"Enormous portions" is what got my attention. A cheap-looking food place, not so far from the old town square, ragged looking tables, a television up on the opposite wall mutely playing what clearly seemed like a soap-opera, and an almost empty bar counter at this odd, 5 pm hour: I had almost walked past Kompressor, a legendary pancake pub in Tallinn Old Town, my first gastronomical delight in the Baltics. Flying into Tallinn in the afternoon via Moscow, my first impressions of the town were of a quintessential European city with a strict, Russsian demeanour of its people. The Gothic charm of Europe, replete with its cobbled streets, cathedrals, and cafes is seamlessly juxtaposed here with the sternness of Russia (or at least how it seemed to me). The lady at the Kompressor service counter took my request for a smoked-salmon and cheese-filled pancake with characteristic nonchalance, as I mentally prepared myself to devour what was claimed as enormous.
One-third of entire Estonia lives in Tallinn, a port city of the erstwhile Hanseatic League (Bergen is another city on the map of Hanseatic merchants I wrote about earlier). With just about half a million people, it still isn't one of those crowded places, but does attract the highest number of tourists in the Baltics. The history of Estonia is that of a damsel in distress that has undergone so many occupations and change of names over the last several centuries that it is tough to remember. Russians have been here the longest, and have evidently left the most influence. One of Tallinn's rulers built a wall around the city in the 13th century, a common fortification strategy of medieval times, and large portions of the wall and its subsequent reinforcements are still preserved. I chose to pay a small price to climb up the Munkadetagune Tower and stroll on a section of the old wall very near to the Viru Gate, one of the eight or so gates that were part of the original wall. The entire area inside the walls is what forms the Old Town of Tallinn: a postcard-perfect UNESCO World Heritage zone of old houses, churches, and cafes. Outside of the wall lies contemporary Tallinn, a bustling modern city with glass buildings that made it Europe's silicon valley: a city with the highest number of startups per capita. One shouldn't be surprised at the quirky signs near the airport such as "You might not need to struggle for armrest space today, jus' saying" posted by Skype, a company whose hometown is Tallinn.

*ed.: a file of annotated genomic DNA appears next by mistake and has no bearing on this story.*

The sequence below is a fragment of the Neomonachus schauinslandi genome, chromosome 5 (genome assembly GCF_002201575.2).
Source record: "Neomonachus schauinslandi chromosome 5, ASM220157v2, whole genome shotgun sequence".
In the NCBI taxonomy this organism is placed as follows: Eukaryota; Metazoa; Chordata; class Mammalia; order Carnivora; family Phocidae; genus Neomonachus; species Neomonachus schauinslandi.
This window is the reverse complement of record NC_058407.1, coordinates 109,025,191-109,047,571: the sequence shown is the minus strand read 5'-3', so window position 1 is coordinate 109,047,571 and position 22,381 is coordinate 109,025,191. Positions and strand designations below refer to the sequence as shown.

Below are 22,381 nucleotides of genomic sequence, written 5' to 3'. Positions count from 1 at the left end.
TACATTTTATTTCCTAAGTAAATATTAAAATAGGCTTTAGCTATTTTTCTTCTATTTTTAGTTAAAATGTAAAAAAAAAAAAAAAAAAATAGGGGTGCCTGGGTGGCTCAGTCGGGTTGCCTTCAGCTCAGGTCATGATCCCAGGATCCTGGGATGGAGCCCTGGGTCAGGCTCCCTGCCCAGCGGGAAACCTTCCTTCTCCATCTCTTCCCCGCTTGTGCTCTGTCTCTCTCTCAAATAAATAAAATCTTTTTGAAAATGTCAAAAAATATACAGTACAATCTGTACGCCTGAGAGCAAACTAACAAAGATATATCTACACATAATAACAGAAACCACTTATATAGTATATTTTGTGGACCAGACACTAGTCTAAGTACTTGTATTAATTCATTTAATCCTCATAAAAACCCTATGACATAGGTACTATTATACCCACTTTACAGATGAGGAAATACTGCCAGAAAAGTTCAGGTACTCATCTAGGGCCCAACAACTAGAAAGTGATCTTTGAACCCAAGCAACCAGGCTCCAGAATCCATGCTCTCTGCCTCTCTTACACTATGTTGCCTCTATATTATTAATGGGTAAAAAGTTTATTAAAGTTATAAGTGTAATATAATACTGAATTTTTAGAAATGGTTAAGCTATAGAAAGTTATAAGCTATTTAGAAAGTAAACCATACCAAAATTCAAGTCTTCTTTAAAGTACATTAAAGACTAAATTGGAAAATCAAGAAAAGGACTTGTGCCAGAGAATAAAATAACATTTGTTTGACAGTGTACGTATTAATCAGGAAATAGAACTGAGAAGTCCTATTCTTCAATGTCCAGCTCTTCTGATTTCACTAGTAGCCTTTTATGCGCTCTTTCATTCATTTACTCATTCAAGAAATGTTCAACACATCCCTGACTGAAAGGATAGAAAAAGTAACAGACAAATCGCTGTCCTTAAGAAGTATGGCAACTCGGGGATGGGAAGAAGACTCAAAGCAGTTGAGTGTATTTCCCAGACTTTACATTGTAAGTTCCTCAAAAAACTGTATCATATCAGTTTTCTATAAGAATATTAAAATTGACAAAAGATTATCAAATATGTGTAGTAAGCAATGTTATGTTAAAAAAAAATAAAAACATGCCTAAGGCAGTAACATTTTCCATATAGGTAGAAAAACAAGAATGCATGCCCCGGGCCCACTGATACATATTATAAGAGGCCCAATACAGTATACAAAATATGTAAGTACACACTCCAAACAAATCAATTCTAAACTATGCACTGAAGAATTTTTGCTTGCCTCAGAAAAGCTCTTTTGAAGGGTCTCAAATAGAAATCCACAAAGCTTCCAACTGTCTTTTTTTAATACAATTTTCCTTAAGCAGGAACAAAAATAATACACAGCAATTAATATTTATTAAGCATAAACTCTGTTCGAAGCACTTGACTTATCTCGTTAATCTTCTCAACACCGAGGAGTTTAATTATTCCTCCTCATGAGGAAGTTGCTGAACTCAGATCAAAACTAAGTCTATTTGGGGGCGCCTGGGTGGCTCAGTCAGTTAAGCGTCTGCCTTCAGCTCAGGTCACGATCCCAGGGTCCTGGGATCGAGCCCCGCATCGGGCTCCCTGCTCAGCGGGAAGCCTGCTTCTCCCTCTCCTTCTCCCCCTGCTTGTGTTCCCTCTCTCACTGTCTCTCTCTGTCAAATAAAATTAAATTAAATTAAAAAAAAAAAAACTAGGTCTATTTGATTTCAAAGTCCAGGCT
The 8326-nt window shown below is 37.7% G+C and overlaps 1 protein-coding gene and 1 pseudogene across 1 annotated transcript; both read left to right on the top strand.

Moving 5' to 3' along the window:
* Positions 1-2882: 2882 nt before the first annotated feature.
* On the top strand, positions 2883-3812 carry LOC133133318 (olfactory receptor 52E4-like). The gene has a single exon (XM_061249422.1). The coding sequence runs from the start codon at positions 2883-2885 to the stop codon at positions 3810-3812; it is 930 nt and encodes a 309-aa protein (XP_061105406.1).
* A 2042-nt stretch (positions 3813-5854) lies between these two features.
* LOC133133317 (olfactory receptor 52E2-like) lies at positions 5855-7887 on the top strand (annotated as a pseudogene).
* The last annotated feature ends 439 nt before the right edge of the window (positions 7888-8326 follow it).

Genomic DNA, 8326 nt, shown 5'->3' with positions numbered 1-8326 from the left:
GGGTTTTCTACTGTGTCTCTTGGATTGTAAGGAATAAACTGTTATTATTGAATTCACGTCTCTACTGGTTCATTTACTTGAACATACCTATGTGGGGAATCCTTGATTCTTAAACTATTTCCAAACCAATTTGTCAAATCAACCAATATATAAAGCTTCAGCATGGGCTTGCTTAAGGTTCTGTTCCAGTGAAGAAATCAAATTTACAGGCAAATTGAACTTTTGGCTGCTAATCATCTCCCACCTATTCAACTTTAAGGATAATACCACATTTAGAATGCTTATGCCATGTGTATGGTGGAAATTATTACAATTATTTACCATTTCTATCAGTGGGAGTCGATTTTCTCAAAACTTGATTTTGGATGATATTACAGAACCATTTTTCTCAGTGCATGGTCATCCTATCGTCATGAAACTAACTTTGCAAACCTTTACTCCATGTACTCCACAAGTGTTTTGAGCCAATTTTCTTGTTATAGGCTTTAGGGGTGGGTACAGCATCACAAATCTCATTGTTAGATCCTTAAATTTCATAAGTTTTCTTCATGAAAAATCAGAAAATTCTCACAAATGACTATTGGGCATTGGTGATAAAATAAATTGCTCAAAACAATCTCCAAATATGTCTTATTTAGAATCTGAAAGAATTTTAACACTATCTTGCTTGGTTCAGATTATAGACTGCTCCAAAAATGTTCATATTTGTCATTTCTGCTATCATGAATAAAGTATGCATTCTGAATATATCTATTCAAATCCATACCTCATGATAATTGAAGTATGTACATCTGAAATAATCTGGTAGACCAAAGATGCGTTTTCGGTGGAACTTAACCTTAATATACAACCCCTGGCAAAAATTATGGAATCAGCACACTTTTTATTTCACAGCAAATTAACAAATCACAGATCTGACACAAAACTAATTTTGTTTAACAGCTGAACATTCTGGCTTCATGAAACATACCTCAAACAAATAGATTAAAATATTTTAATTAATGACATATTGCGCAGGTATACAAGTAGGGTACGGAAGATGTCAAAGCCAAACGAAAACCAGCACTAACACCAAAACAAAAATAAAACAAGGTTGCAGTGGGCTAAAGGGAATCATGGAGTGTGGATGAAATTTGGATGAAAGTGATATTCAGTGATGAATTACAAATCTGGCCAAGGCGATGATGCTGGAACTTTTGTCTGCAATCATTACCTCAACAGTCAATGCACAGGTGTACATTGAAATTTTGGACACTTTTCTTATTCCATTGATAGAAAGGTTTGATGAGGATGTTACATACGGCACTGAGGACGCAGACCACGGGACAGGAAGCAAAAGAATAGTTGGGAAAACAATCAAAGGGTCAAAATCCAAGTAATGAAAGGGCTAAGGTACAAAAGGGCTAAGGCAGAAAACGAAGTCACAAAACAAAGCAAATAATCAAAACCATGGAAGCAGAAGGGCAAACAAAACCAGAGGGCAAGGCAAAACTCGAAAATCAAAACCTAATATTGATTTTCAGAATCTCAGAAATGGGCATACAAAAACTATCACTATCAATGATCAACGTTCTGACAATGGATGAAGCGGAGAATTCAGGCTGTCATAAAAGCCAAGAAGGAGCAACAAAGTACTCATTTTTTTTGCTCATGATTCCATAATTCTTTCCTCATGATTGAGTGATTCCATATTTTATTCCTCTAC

Exploring the entire Old Town on foot is easy with a map available almost anywhere; I picked up mine from the Red Emperor Hostel, my abode for two days in Tallinn old town that happens to be as funky a place as any dormitory in major European cities. Google Maps, unfortunately, doesn't allow saving the city limits through its Offline Areas feature, though relying on printed maps often does a better job of identifying landmarks. The labyrinthine streets are a delight to explore, and churches and cathedrals pop up after every few turns; most being Orthodox or Lutheran from years of German and Prussian occupation instead of Roman Catholic. Eastern Orthodox churches do not believe in papacy and consider all bishops as equals. Lutherans are also a class of Protestants who reject papal supremacy and emphasize the priesthood of all believers. I visited the Alexander Nevsky Cathedral, Tallinn's largest Orthodox Cathedral during its evening prayers, and walked out with no clue of the prayers except a sweet peaceful sound reverberating in the mind. Since prayers must be followed by food, I continued my hunt for authentic places away from the rather touristy Town Hall Square. A larger-than-life sample of the smallest pizza on the menu of Pizza Grande on Väike-Karja street convinced me that Estonians are generous with food everywhere, and love their pork and beer.
A major attraction outside of the old town is the Lennusadam Seaplane Harbour museum that easily takes about half a day to explore. It contains several wooden and motorized boats from different centuries, ice yachts, dinghies, buoys, sea mines, a seaplane, air defence systems from the Soviet Era, the original 60 mts long submarine 'Lembit', and one of the most powerful 1914-made icebreaker Suur Tõll anchored at the quay. Walking inside the 1936-made Lembit and exploring its torpedoes, staff quarters, control rooms, and engines is an enigmatic experience, and is worth the €14 entry ticket to Lennusadam. I also tried the keefir at the museum's café Maru in addition to sumptuous chicken skewers on orzotto bed. Turns out, keefir is to Estonia what plain lassi is to India. Adjacent to the Seaplane museum is the Patarei Merekindlus, a Soviet era prison that's now converted into a museum and interestingly, houses a quaint graffiti-painted bar by the beach: a gem of a secluded place that's away from the hustle-bustle of the old town.
Tallinn has been an alluring entry point to rest of the destinations in the Baltics on my radar. A land of summer sunshine where the light refuses to part with the sky even at midnight, Estonia elevates itself to mystical proportions.
About that enormous pancake meal at Kompressor? No, I couldn't finish even half of it!